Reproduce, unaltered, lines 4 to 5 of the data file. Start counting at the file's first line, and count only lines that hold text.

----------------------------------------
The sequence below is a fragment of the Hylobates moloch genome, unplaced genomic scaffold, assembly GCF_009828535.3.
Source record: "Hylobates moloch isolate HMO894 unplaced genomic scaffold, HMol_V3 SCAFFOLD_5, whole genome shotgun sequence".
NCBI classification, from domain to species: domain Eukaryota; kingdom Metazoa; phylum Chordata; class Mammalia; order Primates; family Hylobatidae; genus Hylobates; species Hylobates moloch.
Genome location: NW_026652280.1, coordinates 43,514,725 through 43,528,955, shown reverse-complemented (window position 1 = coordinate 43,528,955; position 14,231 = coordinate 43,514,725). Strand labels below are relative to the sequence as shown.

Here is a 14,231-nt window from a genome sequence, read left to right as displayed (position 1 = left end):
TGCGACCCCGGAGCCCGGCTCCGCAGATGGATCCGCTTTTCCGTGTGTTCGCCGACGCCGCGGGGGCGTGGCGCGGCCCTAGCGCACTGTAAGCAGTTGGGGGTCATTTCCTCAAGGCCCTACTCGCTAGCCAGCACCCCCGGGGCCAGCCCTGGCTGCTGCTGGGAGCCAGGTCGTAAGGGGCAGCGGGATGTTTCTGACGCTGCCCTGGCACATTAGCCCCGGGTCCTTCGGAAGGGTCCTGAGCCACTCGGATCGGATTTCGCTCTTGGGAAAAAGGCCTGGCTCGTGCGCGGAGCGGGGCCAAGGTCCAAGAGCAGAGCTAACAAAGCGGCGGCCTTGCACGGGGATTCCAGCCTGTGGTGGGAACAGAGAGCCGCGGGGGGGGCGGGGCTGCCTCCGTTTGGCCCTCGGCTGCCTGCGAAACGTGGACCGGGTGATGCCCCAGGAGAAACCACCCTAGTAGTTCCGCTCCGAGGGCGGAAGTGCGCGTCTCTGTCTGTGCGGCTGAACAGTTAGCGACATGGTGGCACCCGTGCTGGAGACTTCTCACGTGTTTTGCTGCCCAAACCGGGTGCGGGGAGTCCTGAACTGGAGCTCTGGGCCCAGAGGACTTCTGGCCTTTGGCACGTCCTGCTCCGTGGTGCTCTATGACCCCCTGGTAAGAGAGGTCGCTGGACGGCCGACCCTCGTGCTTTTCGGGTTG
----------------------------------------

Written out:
Genome location: NW_026652280.1, coordinates 43,514,725 through 43,528,955, shown reverse-complemented (window position 1 = coordinate 43,528,955; position 14,231 = coordinate 43,514,725). Strand labels below are relative to the sequence as shown.

Here is a 14,231-nt window from a genome sequence, read left to right as displayed (position 1 = left end):